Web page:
NEW YORK (CNN/Money) - Orders for long-lasting goods rose in September, the government reported Wednesday, coming in lower than estimates.
But, excluding volatile transportation orders, the measure posted a solid gain.
Durable goods orders rose 0.2 percent following a revised decline of 0.6 percent in August, the Commerce Department reported. Wall Street had expected an increase of 0.5 percent, according to Briefing.com.
Non-defense spending on long-lasting goods excluding aircraft, which is seen as an approximation of business spending, climbed 2.6 percent after a 0.3 percent gain in August and a 0.6 percent in July.
Following the report, equity futures inched lower and Treasuries gained, with the 10-year note yielding 3.98 percent.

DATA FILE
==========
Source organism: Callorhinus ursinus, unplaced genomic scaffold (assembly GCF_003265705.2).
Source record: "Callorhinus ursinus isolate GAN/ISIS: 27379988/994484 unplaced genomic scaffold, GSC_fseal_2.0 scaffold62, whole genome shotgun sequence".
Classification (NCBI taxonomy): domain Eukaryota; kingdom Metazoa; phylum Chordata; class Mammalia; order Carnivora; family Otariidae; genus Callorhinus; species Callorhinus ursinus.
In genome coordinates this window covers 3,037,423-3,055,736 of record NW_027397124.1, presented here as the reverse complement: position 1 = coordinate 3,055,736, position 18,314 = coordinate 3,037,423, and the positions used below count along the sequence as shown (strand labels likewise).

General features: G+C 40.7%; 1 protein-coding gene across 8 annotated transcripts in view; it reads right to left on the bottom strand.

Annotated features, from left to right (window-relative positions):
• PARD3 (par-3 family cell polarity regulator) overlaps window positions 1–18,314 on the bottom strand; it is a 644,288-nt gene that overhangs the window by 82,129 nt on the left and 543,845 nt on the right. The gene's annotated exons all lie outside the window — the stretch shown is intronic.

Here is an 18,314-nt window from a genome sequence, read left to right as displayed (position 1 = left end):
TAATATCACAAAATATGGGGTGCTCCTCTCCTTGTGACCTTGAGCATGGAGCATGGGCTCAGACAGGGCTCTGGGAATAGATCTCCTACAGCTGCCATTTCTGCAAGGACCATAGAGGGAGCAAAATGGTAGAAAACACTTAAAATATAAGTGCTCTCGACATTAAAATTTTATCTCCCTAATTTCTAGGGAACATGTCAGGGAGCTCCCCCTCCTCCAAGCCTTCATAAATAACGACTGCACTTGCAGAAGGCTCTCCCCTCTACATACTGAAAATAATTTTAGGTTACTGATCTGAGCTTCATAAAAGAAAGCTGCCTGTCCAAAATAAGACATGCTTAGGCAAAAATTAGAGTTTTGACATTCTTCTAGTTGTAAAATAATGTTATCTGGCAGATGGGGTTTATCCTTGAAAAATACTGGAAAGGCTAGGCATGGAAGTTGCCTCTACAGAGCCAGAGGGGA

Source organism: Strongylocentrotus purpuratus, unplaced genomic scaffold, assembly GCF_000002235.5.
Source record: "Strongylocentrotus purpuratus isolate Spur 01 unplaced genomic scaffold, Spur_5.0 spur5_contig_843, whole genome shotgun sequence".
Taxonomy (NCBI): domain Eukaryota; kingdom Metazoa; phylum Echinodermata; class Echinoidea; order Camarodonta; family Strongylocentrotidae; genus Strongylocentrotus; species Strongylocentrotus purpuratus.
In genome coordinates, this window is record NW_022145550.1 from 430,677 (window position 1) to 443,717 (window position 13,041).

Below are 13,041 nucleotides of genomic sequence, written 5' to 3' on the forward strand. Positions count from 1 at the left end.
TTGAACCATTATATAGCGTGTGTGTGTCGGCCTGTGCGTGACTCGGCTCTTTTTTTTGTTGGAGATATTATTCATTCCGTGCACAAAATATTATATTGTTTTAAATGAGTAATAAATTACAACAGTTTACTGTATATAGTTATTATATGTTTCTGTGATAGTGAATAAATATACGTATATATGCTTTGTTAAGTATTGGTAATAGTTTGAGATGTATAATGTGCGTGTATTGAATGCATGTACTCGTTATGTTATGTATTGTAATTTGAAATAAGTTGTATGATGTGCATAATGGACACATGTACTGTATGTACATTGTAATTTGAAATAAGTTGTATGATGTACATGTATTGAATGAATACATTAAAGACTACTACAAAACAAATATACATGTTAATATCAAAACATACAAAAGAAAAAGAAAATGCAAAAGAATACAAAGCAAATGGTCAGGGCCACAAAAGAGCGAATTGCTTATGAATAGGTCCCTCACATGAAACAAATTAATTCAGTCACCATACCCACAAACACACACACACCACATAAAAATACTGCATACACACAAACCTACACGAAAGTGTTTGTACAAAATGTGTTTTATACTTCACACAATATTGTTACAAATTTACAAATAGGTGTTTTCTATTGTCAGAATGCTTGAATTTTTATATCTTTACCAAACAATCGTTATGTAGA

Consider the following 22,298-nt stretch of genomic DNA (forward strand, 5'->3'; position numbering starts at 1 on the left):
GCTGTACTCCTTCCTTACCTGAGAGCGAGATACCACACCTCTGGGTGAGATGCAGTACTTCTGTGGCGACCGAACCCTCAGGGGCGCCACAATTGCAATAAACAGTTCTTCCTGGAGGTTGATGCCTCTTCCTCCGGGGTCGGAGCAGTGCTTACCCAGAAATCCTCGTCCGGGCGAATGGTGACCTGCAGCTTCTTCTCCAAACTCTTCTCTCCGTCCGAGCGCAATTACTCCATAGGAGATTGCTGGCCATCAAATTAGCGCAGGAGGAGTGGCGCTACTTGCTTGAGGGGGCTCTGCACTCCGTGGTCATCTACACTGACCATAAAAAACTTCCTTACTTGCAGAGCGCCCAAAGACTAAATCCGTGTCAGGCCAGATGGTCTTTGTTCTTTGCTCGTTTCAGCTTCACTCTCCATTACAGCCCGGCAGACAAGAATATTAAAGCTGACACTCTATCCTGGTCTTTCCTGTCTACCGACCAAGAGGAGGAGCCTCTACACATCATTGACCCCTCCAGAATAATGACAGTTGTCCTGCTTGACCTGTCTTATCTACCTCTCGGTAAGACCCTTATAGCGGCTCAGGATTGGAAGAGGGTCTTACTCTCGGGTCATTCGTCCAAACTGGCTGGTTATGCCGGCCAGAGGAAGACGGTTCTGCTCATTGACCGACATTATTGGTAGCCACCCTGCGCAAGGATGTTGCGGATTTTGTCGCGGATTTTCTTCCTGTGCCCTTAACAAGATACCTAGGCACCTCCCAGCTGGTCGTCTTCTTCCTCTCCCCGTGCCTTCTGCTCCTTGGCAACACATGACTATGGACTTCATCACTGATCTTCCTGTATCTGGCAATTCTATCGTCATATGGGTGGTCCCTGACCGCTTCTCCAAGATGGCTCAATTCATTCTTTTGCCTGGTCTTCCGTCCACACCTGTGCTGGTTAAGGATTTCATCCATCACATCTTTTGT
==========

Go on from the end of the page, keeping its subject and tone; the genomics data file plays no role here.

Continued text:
Demand for aircraft and cars fell in September, with orders for civilian aircraft falling 16.3 percent and motor vehicle orders easing 1.7 percent. Indeed, General Motors and Ford reported weak results from auto operations when they posted third-quarter results in mid-October.
Excluding the volatile transportation readings, durable orders rose 1.7 percent after a 2.8 percent gain the previous month.
Defense spending climbed 26.5 percent, marking the third consecutive month of gains. Excluding defense spending, new orders fell 0.9 percent, according to the Commerce Department.
The durable goods report is one of the last economic reports before next Tuesday's presidential election and precedes Friday's advanced reading on gross domestic product. Analysts expect the third-quarter GDP report to show a gain of 4.3 percent, following a gain of 3.3 percent in the second quarter.